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Honors thesis poster presentation.

RAS, one of the most prevalent oncogenes, is mutated in 27% of human cancers. Gainof- function RAS mutations activate multiple downstream pathways, including the RASRAF- MEK-ERK and PI3K/AKT/mTOR pathways, which are critical in tumorigenesis and cancer cell proliferation. The RAS proteins KRAS, HRAS, and NRAS along with their downstream effectors are attractive targets for cancer therapy since they act as frequent drivers in lung, colorectal, and pancreatic cancers. However, RAS proteins have relatively smooth surfaces that lack traditional binding pockets, making inhibitors specific to RAS difficult to create. Recently, a novel small molecule pan-RAS inhibitor named MCI-062 was developed in Dr. Gary Piazza's Drug Discovery Research Center at the Mitchell Cancer Institute. As a pan-RAS inhibitor, MCI-062 is hypothesized to serve as a targeted therapy for RAS-mutant cancers regardless of mutation isoform, including all types of KRAS-mutant lung cancers. The inhibitory effects of MCI-062 were tested on the growth and proliferation of two non-small cell lung cancer cell lines, A549 and H358, using colony formation assays. The cells were plated onto 12-well plates, treated with varying concentrations of MCI-062 in duplicate, and then digitally imaged and analyzed. A549 cells have a KRASG13D mutation, while H358 cells have a KRASG12C mutation. The results indicate that MCI-062 effectively suppresses the growth and proliferation of both A549 and H358 cells despite their differing mutation isoforms, suggesting that MCI-062 successfully functions as a pan-RAS inhibitor.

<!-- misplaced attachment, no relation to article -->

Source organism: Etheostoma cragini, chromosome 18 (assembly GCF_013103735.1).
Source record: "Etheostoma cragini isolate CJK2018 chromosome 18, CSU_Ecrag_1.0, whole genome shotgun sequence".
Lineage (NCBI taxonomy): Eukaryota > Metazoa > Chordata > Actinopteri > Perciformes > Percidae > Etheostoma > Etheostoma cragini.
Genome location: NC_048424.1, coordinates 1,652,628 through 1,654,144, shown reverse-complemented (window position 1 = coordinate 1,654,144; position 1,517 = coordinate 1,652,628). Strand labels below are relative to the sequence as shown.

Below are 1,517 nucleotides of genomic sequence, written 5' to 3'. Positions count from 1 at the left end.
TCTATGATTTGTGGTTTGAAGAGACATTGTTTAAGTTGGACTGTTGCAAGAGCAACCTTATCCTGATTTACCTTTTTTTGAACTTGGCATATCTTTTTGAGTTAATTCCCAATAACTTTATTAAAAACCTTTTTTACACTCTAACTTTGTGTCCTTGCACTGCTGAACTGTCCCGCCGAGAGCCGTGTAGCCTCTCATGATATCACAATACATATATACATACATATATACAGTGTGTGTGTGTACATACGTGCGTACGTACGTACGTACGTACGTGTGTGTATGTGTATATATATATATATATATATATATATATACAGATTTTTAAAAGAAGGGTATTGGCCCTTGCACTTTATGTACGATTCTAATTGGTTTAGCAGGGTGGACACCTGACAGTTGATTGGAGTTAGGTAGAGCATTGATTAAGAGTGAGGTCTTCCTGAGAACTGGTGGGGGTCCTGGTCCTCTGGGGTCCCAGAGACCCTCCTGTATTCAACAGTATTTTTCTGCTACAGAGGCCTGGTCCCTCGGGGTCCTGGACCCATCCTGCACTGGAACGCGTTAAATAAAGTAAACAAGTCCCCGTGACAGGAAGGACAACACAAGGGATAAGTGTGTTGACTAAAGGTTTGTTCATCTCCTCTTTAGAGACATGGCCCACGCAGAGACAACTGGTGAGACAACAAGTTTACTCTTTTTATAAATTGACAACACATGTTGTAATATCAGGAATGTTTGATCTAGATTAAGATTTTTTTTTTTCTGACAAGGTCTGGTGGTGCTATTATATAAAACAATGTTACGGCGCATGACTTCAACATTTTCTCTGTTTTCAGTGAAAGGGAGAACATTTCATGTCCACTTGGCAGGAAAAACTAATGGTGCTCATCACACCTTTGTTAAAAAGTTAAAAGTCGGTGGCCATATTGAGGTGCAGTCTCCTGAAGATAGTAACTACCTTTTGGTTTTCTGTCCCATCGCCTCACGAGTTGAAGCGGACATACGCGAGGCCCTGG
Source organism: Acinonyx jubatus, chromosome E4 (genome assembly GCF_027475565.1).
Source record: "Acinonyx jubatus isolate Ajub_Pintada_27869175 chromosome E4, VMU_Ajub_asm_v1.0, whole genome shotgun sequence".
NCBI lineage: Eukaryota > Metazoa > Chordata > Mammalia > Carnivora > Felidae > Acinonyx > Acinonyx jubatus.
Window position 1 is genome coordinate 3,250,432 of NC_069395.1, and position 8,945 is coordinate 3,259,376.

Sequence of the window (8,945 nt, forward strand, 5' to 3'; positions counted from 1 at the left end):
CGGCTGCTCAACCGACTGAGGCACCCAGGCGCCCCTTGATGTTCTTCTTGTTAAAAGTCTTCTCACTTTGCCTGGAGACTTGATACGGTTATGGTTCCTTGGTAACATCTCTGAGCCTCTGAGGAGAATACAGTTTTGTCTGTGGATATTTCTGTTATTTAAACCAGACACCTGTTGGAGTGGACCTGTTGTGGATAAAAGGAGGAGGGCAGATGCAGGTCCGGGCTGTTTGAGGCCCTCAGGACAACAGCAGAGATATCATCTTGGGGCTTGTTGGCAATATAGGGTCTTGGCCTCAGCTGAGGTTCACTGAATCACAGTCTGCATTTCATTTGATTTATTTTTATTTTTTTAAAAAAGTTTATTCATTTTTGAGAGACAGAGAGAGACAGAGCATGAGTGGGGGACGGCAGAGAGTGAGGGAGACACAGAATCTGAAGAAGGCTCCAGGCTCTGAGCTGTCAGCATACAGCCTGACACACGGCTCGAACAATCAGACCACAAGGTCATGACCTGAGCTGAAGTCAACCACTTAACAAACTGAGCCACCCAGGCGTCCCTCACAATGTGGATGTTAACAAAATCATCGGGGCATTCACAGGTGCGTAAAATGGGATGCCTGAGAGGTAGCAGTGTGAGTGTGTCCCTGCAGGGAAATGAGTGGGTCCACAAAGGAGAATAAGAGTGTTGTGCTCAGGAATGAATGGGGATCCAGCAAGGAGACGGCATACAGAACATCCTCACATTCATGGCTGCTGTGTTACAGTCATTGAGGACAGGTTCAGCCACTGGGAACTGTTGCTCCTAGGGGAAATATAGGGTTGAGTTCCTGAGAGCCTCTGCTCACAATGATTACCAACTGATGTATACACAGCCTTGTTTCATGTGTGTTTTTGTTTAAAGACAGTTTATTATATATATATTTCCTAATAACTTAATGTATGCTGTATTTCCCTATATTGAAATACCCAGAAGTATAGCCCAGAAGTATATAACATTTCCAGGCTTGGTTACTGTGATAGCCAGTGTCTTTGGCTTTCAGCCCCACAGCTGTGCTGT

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RAS proteins, pan-RAS inhibitor, cancer therapy, targeted therapy, lung cancer, colorectal cancer, pancreatic cancer, cell mutation


Medical Biochemistry | Medical Cell Biology | Medical Molecular Biology | Medical Sciences | Medical Specialties | Medicine and Health Sciences | Oncology

Applying MCI-062, a Novel Pan-RAS Inhibitor, to Treat KRAS-Mutant Lung Cancer.